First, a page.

3. Warm tobacco expands. More to the point, warm tobacco will also absorb more moisture as it expands. As is the case with most any material, making tobacco warmer will cause it to expand. However, in a cigar, the situation is slightly more complex with this complexity potentially resulting in a greater risk of splitting. The reason is this: Not only will tobacco expand slightly in thickness and across the flat dimension, the tobacco is stacked. The net result of this stacking is to add up stresses which result from expanding leaves that are physically in contact with each other. Try to visualize it this way:
You have a stack of 100 sheets of paper. Now, let's pretend that pushing the top sheet 1mm to the right hand side simulates the expansion of that piece of leaf. Ok, 1mm is not a lot. Now, push the second sheet 1mm. Then the third and so on. After 25 sheets have been pushed, the top sheet will be 1 full inch out from the stack. Of course, in the real case the additive effect is not always in the same direction nor are all filler leaves aligned and in perfect and intimate contact with each other. If this were true, the majority of all cigars would split under any condition.
Now, as for how the cigar split.
4. When hollow pipes fail, they split lengthwise. Hollow cylinders that are pressurized experience hoop stress. That is, because of the nature of stresses on a hollow shell, the greatest stress is in the circumferential direction. That's why when tanks and such fail, they will always appear to split from top to bottom. Rarely, if ever, do they split into a top half and a bottom half. Hoop stress failure is also the operative mechanism in the unfortunate medical condition, aortic dissection (such as in Marfan Syndrome). You could consider the wrapper and binder of a cigar as concentric shells subject to this hoop stress as the filler expands. (note: sorry for the slightly techie explanation)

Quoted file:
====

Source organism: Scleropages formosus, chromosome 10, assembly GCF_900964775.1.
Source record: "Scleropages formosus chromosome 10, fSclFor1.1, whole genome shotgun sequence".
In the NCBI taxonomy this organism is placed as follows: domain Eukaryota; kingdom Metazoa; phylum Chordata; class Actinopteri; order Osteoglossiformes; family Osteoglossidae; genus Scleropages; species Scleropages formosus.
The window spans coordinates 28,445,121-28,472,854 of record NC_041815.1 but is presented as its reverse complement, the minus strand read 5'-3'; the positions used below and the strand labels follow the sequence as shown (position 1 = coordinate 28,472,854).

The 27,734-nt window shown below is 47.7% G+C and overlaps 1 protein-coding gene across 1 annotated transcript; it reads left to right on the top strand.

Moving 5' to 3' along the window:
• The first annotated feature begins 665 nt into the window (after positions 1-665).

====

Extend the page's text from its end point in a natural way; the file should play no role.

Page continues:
So, the bottom line is as follows:
1. Taking a cigar from a humid atmosphere to a dry one will immediately begin the drying out process.
2. Drying out is exacerbated by forced air or radiant heating in the direction of the smoker.
3. Thin wrappers will lose humidity relatively more rapidly than thicker wrappers and thus lapse into brittleness.
4. When the wrapper fails, it will either crack and unravel, or in cases where the stresses have substantially built up, split up a good length of the cigar.
There is good information in 3x5card's post. I would add that wrappers are obviously on the outside of the cigar and are the first leaves affected by humidity changes. Couple this with the fact that wrappers are stretched tight around the filler which is compressed and not stretched like the wrapper, there can be a lot of pressure exerted on the wrapper due to humidity issues.
[SIZE="2"] A cigar board is only as good as it's leader[/SIZE]
Yep, any drastic change in humidity will do it, and I think a rapid change in temperature will cause the same...
Like someone posted the other night, he went outside to smoke and the humidity outside was almost 100% (it began to pour rain) and the stick split if I remember the thread correctly.
I call this "humidity shock" this is when the cigar has a drastic change in humidity and or temp. It happens alot during shipping. Other factors mentioned in this thread can lead to split wrappers. RJT